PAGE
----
We have previously reported the isolation of the cytotoxic factors, tumor necrosis factor-α (TNF-α), from monocytes and lymphotoxin or TNF-β, from an established human B lymphoblastoid cell line. In the current study, we examined the production of cytotoxic factors by primary lymphoid cells derived from patients with different malignancies and correlated it with the chromosomal abnormalities in producer cells. Lymphoid cell lines were established from 78 untreated patients with breast carcinoma, 2 with cervical carcinoma, 24 with colon carcinoma, 12 with prostate carcinoma, 3 with melanoma, and the remaining from asymptomatic family members. Lymphoid cells from all 119 patients and their asymptomatic family members constitutively produced as much as 240 units/ml of TNF-β in vitro. In contrast, TNF-α was produced by lymphoid cells from only 6 patients; a related cytokine with similar biological properties to TNF-β. Sixty-five of these 119 samples were also analyzed for chromosomal abnormalities by standard cytogenetic technique. The production of TNFs was accompanied with varying degrees of chromosomal abnormalities in the cells from all patients. These included both structural and numerical abnormalities. We also examined the direct effect of TNF-β on the induction of chromosomal abnormalities in growing cultures of both T and B lymphocytes. Our preliminary results indicate that treatment of lymphocytes with this cytokine induced chromosomal rearrangements in a dose- dependent manner. Thus, we provide for the first time both indirect and direct evidence that a soluble mediator such as TNF-β can induce chromosomal alterations commonly associated with different types of tumors.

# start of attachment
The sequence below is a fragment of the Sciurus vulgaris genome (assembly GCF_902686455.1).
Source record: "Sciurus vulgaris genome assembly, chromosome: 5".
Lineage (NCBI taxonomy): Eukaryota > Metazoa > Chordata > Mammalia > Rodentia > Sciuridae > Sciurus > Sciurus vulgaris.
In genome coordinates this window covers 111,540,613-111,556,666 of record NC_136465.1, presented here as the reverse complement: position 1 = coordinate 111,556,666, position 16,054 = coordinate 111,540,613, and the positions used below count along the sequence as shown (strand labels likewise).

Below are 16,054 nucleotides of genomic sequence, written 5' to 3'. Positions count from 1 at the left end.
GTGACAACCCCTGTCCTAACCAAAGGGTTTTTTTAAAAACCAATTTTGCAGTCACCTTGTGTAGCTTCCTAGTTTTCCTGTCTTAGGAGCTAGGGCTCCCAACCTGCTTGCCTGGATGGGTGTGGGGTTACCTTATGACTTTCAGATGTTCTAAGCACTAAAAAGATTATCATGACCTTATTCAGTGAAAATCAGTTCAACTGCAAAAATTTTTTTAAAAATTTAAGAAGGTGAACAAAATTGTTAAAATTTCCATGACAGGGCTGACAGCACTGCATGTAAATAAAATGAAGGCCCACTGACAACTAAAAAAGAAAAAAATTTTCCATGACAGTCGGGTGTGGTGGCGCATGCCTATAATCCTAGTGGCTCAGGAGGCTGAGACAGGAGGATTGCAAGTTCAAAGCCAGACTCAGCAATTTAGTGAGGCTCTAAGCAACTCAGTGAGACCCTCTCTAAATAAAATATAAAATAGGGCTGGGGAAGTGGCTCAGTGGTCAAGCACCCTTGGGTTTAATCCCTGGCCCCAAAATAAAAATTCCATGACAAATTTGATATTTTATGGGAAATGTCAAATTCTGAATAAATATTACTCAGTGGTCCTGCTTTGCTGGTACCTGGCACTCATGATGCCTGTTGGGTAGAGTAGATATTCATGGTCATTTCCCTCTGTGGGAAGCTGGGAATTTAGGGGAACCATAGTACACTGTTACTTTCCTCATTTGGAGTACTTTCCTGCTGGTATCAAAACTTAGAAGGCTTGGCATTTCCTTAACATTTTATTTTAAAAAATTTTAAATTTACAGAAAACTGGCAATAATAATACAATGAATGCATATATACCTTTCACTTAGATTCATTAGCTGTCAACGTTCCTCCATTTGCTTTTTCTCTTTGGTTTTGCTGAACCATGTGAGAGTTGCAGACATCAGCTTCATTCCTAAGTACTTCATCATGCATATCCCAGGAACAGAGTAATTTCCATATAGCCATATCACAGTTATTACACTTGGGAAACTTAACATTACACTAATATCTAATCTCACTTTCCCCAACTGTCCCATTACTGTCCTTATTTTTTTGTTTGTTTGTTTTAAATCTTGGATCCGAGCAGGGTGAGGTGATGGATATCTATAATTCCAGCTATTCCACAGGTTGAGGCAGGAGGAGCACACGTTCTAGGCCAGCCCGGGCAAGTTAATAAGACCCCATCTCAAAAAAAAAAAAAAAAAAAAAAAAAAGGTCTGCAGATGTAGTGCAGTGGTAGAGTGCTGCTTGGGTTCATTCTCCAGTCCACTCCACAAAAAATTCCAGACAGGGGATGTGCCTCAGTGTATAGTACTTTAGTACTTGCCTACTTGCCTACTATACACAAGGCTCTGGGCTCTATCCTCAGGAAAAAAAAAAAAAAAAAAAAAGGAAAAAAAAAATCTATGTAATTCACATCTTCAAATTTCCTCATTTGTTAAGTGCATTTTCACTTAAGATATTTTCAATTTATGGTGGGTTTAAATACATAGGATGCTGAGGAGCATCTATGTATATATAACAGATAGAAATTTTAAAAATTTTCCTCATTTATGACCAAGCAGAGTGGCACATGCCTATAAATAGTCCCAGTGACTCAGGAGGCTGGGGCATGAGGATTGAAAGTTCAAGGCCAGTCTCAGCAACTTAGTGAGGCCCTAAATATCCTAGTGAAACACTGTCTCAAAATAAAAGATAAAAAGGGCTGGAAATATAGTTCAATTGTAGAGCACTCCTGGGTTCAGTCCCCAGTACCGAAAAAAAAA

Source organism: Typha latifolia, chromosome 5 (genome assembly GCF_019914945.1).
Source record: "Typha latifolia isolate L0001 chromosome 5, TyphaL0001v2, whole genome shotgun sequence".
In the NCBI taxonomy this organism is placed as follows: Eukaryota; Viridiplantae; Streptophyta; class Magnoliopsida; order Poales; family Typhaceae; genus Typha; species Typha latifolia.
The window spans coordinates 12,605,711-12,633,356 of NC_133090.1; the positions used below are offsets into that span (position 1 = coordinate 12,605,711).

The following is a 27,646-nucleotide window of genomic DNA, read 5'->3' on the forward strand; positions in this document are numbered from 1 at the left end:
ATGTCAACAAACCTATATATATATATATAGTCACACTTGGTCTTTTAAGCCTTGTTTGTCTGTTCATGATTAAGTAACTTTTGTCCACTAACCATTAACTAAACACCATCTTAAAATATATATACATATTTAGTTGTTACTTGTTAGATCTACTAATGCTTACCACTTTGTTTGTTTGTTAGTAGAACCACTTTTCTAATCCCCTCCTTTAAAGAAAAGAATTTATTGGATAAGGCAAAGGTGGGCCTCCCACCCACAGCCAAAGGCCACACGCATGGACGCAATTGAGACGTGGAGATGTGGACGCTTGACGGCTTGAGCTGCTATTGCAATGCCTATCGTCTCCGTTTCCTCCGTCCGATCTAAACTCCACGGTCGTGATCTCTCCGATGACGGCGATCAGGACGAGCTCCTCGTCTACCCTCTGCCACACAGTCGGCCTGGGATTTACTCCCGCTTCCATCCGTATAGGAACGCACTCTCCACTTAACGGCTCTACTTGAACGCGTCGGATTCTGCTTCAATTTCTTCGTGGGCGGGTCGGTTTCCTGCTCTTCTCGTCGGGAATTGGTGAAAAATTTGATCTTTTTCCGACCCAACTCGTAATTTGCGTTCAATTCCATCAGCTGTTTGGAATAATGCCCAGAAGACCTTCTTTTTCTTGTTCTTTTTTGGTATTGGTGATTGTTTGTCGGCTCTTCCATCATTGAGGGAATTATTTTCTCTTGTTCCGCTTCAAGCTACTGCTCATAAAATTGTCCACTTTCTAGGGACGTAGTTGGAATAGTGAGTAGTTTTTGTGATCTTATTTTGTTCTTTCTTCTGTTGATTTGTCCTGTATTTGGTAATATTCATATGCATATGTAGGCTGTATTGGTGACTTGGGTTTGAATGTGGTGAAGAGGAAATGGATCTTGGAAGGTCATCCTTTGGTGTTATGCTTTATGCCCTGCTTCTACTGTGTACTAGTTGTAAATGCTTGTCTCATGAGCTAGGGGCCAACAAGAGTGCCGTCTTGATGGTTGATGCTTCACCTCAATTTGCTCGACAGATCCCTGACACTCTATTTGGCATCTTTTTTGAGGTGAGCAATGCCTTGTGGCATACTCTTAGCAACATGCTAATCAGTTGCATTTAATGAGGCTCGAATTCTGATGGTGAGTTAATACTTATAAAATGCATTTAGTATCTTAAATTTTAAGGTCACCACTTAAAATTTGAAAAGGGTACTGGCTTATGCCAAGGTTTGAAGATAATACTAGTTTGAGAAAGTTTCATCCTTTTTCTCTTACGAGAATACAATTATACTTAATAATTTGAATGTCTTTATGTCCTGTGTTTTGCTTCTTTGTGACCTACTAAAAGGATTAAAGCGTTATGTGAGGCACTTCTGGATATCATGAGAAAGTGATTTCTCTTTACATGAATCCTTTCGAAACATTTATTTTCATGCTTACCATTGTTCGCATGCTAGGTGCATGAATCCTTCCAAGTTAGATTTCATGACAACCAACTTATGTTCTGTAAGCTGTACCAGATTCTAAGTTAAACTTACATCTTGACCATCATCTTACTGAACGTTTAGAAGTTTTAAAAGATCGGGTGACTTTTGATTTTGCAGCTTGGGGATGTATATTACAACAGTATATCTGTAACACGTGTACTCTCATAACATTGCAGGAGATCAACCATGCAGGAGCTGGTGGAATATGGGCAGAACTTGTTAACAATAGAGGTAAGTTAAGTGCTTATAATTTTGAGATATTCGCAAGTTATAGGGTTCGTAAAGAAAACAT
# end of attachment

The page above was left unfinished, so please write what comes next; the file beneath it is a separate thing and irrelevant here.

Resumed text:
|Original language||English (US)|
|Number of pages||11|
|Journal||Lymphokine and Cytokine Research|
|State||Published - 1993|
ASJC Scopus subject areas